Queens Blade Vol 1: Single Step

Fan Service: a vaguely defined term primarily used for anime and manga to refer to artificial or self-aware sensory elements that would operate to please a regular or target audience, material that is designed to amuse or excite the audience with sexually derived content. Excessive content is usually considered gratuitous regardless of its justification in relation to the narrative in which it takes place.

Any gratuitous content included in some form of entertainment primarily to please a core group of fans is fan service. The typical, but not only, variety of fan service is racy or sexual content used to titillate the viewer, such as nudity or other forms of eye candy.

The lengthy definition from Wikipedia placed above can and will tell you everything you need to know about the anime series to be discussed here today. It would also be wrong...albeit only technically. But I may be getting ahead of myself a bit.

The fantasy series takes place in a land where women from all over compete in the Queen’s Blade tournament, a competition of Strength and Beauty, to determine the next Queen.  All flourishes aside, the main plot is focused on girls in ever-more creatively designed outfits (that strictly conform to the rules of fantasy armor: The less it covers, the more it protects), fighting each other and frequently slashing off bits and pieces of each other’s armor in titillating ways.

Or to put it even more simply: It’s Boobs and Swords.

This is why this isn’t technically “fan service.” Fan service is a sideline distraction from the main goal of the story. Here, all the breast shots, panty shots, and other bits are the whole point. That said, it’s actually a mildly amusing show, with the plot taken straight out of a fighting game. Actually, the entire series is based on a series of game books, and was later translated to consoles as exactly that.

If you ever try to convince someone that either the sword and sorcery genre, or anime in general for that matter, are not the domain of immature adolescents and perverts, you would do well to stay far, far away from this series. However, the fight sequences are enjoyable, and I always enjoy being reminded of just how downright odd the Japanese culture can be. Seeing a bunch of ninjas melt and transform into a giant frog demon that’s several stories high is weird enough, seeing it caress another ninja’s breast with its several meter long tongue is downright bizarre.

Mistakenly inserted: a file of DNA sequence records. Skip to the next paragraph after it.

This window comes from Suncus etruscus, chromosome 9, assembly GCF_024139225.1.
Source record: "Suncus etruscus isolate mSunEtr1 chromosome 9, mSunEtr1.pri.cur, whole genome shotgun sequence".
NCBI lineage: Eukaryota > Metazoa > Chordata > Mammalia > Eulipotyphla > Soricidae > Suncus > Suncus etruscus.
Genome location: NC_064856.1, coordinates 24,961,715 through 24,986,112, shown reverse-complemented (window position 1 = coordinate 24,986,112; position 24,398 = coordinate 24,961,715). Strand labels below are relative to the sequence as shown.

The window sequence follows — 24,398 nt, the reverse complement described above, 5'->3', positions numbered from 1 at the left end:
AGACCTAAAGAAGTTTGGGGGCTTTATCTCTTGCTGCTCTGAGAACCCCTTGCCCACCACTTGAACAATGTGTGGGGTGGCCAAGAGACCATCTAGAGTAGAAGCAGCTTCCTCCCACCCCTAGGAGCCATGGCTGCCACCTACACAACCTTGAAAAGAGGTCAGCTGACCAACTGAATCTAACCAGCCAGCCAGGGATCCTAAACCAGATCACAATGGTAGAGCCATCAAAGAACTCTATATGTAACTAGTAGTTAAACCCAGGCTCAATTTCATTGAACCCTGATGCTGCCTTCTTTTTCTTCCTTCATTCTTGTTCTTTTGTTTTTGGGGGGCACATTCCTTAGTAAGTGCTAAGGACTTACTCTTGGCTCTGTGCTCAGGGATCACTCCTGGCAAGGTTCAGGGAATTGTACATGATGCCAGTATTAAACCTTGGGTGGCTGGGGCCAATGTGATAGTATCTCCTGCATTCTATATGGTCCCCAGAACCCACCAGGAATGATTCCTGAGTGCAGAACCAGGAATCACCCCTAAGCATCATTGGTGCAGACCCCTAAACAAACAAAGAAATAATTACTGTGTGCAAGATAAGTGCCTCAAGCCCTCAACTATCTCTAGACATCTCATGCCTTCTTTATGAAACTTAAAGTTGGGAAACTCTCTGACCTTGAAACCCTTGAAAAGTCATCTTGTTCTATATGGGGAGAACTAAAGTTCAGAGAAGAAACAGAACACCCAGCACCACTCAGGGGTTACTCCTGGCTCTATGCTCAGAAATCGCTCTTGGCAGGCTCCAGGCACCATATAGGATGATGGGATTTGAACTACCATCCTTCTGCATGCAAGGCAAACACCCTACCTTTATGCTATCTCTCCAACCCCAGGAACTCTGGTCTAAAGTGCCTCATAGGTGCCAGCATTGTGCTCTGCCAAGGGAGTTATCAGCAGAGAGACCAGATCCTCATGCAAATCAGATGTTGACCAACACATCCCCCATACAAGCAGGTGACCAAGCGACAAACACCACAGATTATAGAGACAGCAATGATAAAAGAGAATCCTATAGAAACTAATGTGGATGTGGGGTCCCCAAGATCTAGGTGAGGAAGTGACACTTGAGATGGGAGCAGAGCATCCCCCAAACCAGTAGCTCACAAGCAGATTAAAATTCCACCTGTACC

All this after the previous episode featured a demon who lactated acid when squeezed by the hands that grew out of her hair.

This is the part where I’m compelled to tell you that this is not Hentai. This isn’t porn. Even further, it somehow got rated TV-14-and let me tell you: 14-year-old me is pleased as punch.

Haunted World of El Superbeasto, The

If you’ve seen any of Rob Zombie’s films and music videos, you have a good idea of what Zombie enjoys: violence, cars, the 70s, wrestling, monsters, and tits....Not necessarily in that order, mind you.  So, it should come as no surprise that when Zombie decided to make a feature length cartoon titled The Haunted World of El Superbeasto, it would have all of those things.  But, you know, in cartoon form.

Based on the comic book of the same name (which I own…SHAME!), El Superbeasto (Tom Papa) is a luchador (Mexican wrestler)/celebrity who only wants a nice plate of buffalo wings and the sweet, sweet ass of Velvet Von Black (Rosario Dawson).  Unfortunately, Von Black is the key to Dr. Satan’s (Paul Giamatti) plan to obtain world domination through the “sudsy powers” of HELL!  So, ‘Beasto recruits the help of his sister/international super spy Suzi X (she’s hot, she’s blonde, AND she has a squeaky voice. You guessed it: Sheri Moon Zombie).  What follows can only be described as "madcap", “For Mature Audiences Only,” and … "gooey".

Part of what makes this film a lot of fun is that it’s done in the style of the old Looney Tunes.  There’s an extended title sequence featuring single frames of art behind the titles and cast.  There are multiple cameos of horror film icons like Jack Torrance, Michael Myers, The Devils Rejects crew, and the Creature from the Black Lagoon among others in the same fashion of celebrity cameos in old Bugs Bunny and Tiny Toons cartoons.

And what was missing from those old Warner Bros. cartoons?  Gratuitous female nudity!  The film is strange because it’s not presented like an adult Japanese animated film, or even a Ralph Bakshi film.  It’s not presented as a pornographic film.  It’s a silly Scooby Doo-esque cartoon with full frontal nudity and butt hair...Lots of butt hair.

Providing music and a running commentary throughout the entire film is Chris Hardwick’s comedy band, Hard ‘n Phirm.  The songs elevate the film in that they make fun of it, including an extended indictment of a parody of the prom scene in Carrie (1976) .

Zombie’s animated epic runs only about 80 minutes but, oddly, it’s a long 80 minutes.  There are long stretches where jokes do not hit, and sight gags are few and far between.  However, if you liked Ren & Stimpy, you’re probably going to enjoy the trip into the “Haunted World.”

Oh, and if nothing else, there’s also a million Nazi zombies.

Monsters Vs. Aliens

This is precisely the sort of movie I would make if I wanted something kids could watch in awe, while the adults laugh themselves silly.

Starting out with some SETI-style researchers-who only took the job because they wouldn't have to do anything-end up having their plans foiled when they detect a U.F.O. It turns out to be a meteorite that crashes into Earth, specially on top of Susan Murphy (Reese Witherspoon), turning her into a 50-foot-tall woman.

Oh, and ruining her wedding.